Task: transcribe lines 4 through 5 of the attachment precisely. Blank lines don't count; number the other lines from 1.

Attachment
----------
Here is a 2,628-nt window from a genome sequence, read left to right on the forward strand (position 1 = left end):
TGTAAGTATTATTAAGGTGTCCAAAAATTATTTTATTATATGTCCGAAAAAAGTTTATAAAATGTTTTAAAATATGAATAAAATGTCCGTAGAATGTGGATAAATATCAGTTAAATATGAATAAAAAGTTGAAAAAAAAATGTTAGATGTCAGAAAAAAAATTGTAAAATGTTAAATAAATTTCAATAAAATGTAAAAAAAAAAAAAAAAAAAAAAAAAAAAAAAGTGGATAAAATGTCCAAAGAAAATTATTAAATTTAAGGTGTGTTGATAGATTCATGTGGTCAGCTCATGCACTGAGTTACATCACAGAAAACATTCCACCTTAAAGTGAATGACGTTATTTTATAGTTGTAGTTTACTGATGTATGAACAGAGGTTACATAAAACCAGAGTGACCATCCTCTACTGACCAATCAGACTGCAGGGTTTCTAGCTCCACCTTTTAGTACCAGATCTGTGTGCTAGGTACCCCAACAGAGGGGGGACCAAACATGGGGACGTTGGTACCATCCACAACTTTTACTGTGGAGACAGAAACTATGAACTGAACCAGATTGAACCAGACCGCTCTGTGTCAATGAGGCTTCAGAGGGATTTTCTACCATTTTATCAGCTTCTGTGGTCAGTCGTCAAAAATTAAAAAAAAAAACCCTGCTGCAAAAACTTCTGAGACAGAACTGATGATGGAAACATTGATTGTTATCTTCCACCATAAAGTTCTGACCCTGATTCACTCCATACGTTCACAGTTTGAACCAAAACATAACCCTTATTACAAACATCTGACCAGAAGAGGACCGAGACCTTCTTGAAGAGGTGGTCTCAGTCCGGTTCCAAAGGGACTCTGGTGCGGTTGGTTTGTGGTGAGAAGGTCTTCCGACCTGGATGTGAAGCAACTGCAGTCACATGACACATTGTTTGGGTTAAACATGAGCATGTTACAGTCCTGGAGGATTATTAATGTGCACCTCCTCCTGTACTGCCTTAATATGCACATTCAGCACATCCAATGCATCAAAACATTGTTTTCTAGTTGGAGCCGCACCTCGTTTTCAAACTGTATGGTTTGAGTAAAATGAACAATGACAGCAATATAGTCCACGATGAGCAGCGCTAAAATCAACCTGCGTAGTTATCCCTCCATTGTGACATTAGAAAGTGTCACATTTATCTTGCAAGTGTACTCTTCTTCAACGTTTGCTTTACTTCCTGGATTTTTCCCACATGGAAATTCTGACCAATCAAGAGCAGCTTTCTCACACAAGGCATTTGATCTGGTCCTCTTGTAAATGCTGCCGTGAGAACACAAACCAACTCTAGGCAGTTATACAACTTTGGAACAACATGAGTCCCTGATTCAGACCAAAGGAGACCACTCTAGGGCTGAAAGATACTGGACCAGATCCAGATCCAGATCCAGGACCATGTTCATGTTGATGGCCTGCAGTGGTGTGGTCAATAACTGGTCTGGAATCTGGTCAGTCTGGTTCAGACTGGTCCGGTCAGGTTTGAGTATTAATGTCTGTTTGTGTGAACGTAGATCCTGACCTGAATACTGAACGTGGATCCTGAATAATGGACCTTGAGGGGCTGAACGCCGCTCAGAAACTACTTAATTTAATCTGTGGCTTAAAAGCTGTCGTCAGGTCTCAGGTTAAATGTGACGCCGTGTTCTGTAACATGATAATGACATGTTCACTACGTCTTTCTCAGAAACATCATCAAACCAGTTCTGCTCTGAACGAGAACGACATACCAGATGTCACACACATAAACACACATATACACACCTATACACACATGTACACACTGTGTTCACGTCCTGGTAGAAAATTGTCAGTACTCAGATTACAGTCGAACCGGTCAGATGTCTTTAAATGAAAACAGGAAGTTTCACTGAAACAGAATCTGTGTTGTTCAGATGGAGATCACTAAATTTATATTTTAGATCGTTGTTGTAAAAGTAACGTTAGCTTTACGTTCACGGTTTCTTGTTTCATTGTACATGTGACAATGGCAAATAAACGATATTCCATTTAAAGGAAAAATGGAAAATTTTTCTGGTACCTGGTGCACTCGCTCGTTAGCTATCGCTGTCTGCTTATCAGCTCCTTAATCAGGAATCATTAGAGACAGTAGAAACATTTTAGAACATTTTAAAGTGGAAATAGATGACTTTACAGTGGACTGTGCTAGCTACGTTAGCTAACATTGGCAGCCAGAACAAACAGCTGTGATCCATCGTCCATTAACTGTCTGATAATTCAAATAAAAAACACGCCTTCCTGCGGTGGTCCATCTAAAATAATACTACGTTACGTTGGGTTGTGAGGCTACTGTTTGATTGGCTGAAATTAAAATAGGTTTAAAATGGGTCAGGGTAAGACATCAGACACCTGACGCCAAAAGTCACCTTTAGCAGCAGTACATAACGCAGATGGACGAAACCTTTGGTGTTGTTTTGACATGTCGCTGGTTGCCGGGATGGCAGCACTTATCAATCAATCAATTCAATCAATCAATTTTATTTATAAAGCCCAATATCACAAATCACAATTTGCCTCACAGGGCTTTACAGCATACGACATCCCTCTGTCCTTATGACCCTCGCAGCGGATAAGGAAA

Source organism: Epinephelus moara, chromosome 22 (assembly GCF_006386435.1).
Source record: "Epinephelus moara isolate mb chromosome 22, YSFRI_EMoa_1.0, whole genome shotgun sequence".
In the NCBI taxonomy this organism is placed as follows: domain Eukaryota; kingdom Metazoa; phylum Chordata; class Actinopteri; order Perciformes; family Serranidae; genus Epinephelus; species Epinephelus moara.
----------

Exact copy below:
Source record: "Epinephelus moara isolate mb chromosome 22, YSFRI_EMoa_1.0, whole genome shotgun sequence".
In the NCBI taxonomy this organism is placed as follows: domain Eukaryota; kingdom Metazoa; phylum Chordata; class Actinopteri; order Perciformes; family Serranidae; genus Epinephelus; species Epinephelus moara.